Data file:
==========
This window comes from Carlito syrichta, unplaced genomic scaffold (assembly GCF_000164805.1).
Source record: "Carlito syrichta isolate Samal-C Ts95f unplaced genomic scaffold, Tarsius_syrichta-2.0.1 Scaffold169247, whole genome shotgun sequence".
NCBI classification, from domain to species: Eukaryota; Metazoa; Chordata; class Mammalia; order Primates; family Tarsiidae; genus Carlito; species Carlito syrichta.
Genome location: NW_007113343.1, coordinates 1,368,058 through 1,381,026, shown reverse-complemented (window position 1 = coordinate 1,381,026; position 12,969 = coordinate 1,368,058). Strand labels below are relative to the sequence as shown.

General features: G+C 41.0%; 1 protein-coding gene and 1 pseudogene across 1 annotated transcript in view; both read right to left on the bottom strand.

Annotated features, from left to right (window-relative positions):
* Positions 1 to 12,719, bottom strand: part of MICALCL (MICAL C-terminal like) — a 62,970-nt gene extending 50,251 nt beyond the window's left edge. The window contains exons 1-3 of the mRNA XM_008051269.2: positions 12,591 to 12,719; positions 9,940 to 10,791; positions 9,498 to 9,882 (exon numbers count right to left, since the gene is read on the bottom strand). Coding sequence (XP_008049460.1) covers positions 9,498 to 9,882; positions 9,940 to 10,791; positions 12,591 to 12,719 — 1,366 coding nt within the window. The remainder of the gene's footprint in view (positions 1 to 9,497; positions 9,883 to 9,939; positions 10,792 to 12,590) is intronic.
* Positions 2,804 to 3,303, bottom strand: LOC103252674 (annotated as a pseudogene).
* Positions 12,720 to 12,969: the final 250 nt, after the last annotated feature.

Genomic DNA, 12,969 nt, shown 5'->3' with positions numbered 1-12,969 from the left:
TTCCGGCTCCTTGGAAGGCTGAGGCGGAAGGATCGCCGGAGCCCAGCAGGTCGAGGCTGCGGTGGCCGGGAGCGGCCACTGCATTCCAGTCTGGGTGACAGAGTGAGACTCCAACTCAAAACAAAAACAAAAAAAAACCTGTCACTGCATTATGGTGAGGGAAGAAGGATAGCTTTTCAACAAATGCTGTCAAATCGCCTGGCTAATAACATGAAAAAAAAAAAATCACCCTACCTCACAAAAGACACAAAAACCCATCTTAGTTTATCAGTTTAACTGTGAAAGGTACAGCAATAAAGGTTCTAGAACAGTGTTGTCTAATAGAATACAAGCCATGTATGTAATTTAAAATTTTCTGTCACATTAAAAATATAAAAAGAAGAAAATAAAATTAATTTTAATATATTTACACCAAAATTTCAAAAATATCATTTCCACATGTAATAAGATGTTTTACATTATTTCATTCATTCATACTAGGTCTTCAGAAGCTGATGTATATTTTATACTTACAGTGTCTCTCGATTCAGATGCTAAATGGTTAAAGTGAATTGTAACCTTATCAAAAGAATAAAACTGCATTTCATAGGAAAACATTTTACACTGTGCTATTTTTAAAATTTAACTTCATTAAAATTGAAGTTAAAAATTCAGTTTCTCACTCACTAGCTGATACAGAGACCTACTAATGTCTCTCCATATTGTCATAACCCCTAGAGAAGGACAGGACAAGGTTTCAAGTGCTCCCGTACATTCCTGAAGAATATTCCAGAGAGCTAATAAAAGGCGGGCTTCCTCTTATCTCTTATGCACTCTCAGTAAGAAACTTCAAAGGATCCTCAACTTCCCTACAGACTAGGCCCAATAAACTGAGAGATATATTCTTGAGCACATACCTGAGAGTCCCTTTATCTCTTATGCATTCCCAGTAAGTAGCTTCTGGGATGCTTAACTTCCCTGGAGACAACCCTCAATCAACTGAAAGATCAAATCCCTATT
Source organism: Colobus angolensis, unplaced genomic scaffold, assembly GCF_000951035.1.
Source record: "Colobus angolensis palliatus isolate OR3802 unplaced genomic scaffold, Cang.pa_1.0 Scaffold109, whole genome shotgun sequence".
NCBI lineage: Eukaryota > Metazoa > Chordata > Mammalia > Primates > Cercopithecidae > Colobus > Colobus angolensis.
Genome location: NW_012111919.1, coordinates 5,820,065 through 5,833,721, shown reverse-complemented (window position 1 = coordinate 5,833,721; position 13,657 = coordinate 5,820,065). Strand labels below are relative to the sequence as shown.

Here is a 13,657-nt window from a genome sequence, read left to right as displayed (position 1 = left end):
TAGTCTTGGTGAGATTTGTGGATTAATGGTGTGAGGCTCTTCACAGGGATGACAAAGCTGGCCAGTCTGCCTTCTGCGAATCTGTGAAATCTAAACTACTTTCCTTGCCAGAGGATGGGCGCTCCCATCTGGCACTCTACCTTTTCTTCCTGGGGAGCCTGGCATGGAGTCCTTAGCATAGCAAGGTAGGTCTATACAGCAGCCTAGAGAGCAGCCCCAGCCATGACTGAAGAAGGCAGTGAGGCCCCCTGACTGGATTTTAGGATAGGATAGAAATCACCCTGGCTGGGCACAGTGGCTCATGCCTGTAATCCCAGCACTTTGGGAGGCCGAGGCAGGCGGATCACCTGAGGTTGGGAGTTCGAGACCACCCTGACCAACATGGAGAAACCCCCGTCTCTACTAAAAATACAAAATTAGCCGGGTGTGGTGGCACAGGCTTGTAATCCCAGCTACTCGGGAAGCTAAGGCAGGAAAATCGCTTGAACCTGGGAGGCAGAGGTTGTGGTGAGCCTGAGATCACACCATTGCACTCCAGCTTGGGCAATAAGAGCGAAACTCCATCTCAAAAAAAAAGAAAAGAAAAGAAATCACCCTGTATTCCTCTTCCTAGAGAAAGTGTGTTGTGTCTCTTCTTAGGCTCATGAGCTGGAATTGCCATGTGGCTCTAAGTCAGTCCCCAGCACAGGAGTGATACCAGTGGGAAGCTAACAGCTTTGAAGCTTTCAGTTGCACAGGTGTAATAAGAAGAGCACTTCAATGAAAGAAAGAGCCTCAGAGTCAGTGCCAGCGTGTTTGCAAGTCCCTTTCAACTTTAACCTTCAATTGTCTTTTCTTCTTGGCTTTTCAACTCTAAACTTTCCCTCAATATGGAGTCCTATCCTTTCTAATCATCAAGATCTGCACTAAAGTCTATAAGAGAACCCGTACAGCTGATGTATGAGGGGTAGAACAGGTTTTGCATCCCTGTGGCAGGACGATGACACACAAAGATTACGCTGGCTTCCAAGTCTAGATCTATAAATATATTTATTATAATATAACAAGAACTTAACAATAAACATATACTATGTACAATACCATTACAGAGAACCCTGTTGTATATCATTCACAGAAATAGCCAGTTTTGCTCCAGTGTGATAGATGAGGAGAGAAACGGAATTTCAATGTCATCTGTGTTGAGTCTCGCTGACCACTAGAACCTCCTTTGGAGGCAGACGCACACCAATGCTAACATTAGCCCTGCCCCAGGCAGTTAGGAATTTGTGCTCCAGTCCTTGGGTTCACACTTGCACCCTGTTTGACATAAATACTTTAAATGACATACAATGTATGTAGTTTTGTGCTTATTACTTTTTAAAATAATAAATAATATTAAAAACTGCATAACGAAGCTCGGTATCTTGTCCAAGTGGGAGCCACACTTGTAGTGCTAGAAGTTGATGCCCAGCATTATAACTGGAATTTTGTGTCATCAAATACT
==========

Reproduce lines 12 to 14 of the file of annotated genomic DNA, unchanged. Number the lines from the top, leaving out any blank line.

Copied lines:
Source organism: Colobus angolensis, unplaced genomic scaffold, assembly GCF_000951035.1.
Source record: "Colobus angolensis palliatus isolate OR3802 unplaced genomic scaffold, Cang.pa_1.0 Scaffold109, whole genome shotgun sequence".
NCBI lineage: Eukaryota > Metazoa > Chordata > Mammalia > Primates > Cercopithecidae > Colobus > Colobus angolensis.